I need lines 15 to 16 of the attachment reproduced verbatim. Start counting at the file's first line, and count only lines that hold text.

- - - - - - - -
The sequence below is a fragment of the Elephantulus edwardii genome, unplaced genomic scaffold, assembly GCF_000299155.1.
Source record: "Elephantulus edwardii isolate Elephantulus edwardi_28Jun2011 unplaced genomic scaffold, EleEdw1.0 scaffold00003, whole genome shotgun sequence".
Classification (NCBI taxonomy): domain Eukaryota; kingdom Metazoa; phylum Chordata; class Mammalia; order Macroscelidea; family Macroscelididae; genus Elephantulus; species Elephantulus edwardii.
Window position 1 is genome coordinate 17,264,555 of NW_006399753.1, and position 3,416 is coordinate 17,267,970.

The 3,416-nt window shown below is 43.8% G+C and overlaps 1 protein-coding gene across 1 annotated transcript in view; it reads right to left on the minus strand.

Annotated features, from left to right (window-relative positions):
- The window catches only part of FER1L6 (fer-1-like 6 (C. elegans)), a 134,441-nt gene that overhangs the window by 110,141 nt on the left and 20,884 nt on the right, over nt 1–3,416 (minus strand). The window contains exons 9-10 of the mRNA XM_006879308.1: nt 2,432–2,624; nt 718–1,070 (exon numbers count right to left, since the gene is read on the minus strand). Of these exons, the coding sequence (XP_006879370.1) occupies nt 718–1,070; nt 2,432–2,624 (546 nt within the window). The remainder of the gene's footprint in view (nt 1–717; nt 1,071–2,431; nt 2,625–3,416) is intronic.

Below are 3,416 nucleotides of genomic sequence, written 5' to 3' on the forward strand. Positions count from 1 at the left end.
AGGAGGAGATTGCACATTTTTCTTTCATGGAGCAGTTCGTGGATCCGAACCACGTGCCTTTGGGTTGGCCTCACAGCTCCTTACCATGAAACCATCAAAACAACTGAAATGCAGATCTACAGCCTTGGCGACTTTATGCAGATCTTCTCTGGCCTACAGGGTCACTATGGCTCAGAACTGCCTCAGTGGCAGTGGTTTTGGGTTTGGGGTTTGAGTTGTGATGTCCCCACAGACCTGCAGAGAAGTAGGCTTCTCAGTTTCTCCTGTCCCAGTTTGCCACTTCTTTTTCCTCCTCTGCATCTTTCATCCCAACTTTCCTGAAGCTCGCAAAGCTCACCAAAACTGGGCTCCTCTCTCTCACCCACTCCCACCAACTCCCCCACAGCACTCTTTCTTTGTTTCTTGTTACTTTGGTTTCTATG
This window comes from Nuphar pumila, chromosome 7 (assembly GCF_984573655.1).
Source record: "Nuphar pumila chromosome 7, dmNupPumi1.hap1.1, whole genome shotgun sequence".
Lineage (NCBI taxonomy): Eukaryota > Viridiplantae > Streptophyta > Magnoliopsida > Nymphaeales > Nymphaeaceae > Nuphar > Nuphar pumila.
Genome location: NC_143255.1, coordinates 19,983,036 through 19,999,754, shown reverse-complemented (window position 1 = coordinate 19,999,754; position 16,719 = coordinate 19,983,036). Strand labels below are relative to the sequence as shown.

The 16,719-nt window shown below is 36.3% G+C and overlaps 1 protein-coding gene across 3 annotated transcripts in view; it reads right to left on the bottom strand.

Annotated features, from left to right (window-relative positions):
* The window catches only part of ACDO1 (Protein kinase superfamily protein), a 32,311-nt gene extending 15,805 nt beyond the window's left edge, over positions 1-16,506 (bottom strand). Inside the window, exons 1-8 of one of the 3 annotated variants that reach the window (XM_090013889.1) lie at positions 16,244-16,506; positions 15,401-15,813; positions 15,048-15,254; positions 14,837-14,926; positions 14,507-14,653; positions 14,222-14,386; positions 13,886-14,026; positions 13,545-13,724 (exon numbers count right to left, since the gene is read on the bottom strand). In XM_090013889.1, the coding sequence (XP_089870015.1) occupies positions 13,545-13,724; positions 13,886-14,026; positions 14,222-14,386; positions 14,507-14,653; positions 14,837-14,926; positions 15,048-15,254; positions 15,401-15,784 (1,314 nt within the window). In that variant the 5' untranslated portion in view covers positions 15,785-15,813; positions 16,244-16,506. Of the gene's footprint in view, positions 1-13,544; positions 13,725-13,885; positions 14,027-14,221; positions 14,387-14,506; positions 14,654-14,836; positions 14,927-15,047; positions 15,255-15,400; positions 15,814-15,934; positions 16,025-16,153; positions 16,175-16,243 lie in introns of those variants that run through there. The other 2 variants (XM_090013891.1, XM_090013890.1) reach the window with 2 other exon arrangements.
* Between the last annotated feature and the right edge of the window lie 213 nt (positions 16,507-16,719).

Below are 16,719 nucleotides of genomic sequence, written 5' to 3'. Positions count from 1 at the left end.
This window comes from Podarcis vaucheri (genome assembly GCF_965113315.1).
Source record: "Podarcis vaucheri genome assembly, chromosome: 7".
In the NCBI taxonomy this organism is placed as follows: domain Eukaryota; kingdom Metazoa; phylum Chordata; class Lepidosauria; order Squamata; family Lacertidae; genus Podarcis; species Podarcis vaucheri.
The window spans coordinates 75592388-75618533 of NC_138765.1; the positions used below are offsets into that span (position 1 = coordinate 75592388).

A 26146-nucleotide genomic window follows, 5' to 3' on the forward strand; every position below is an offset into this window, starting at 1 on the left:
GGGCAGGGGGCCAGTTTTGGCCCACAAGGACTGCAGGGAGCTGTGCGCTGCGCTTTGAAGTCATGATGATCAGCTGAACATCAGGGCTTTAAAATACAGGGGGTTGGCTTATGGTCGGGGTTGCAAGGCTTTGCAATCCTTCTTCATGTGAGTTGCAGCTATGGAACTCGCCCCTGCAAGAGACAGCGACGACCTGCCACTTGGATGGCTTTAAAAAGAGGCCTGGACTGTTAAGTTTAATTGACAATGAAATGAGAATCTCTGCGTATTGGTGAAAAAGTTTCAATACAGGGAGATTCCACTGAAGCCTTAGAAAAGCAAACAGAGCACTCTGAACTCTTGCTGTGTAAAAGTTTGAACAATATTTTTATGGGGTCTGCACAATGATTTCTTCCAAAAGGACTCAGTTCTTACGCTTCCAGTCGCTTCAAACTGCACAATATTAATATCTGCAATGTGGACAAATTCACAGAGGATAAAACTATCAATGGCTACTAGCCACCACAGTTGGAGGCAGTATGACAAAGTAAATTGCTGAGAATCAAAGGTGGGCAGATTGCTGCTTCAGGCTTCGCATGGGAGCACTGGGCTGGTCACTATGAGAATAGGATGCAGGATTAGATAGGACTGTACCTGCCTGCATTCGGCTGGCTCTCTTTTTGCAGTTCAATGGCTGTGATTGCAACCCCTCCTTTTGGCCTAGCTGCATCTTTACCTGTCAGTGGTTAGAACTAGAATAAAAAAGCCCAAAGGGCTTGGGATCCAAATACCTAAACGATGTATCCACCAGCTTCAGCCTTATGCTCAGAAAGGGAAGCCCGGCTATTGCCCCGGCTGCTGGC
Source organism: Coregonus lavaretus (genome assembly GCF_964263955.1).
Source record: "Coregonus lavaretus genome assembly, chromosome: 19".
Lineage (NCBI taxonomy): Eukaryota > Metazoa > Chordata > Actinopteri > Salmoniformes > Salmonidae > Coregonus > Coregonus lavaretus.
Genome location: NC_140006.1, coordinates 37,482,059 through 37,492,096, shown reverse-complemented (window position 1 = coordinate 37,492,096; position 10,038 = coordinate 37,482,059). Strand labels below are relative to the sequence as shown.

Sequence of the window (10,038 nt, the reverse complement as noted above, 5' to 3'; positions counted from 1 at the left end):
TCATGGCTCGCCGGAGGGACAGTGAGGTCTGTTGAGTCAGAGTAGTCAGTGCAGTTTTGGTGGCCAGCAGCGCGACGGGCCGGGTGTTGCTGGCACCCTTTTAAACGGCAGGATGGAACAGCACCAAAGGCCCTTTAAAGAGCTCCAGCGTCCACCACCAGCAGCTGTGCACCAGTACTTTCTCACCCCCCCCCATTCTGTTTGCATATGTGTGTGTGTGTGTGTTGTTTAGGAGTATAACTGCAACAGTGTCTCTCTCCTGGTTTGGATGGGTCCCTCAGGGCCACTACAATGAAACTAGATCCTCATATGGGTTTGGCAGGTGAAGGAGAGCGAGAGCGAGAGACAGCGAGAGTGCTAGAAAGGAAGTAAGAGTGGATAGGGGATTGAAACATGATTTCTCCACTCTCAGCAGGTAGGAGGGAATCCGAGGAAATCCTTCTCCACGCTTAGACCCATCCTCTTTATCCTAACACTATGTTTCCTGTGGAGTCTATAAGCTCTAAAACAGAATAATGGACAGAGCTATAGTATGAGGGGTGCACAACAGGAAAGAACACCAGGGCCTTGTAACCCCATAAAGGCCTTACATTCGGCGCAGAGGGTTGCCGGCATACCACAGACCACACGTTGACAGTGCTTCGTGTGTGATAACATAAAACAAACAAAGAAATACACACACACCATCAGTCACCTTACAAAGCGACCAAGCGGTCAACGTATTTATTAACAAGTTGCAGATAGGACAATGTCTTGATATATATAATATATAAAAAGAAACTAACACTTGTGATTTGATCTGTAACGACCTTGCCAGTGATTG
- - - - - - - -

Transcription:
Annotated features, from left to right (window-relative positions):
* The window catches only part of ACDO1 (Protein kinase superfamily protein), a 32,311-nt gene extending 15,805 nt beyond the window's left edge, over positions 1-16,506 (bottom strand). Inside the window, exons 1-8 of one of the 3 annotated variants that reach the window (XM_090013889.1) lie at positions 16,244-16,506; positions 15,401-15,813; positions 15,048-15,254; positions 14,837-14,926; positions 14,507-14,653; positions 14,222-14,386; positions 13,886-14,026; positions 13,545-13,724 (exon numbers count right to left, since the gene is read on the bottom strand). In XM_090013889.1, the coding sequence (XP_089870015.1) occupies positions 13,545-13,724; positions 13,886-14,026; positions 14,222-14,386; positions 14,507-14,653; positions 14,837-14,926; positions 15,048-15,254; positions 15,401-15,784 (1,314 nt within the window). In that variant the 5' untranslated portion in view covers positions 15,785-15,813; positions 16,244-16,506. Of the gene's footprint in view, positions 1-13,544; positions 13,725-13,885; positions 14,027-14,221; positions 14,387-14,506; positions 14,654-14,836; positions 14,927-15,047; positions 15,255-15,400; positions 15,814-15,934; positions 16,025-16,153; positions 16,175-16,243 lie in introns of those variants that run through there. The other 2 variants (XM_090013891.1, XM_090013890.1) reach the window with 2 other exon arrangements.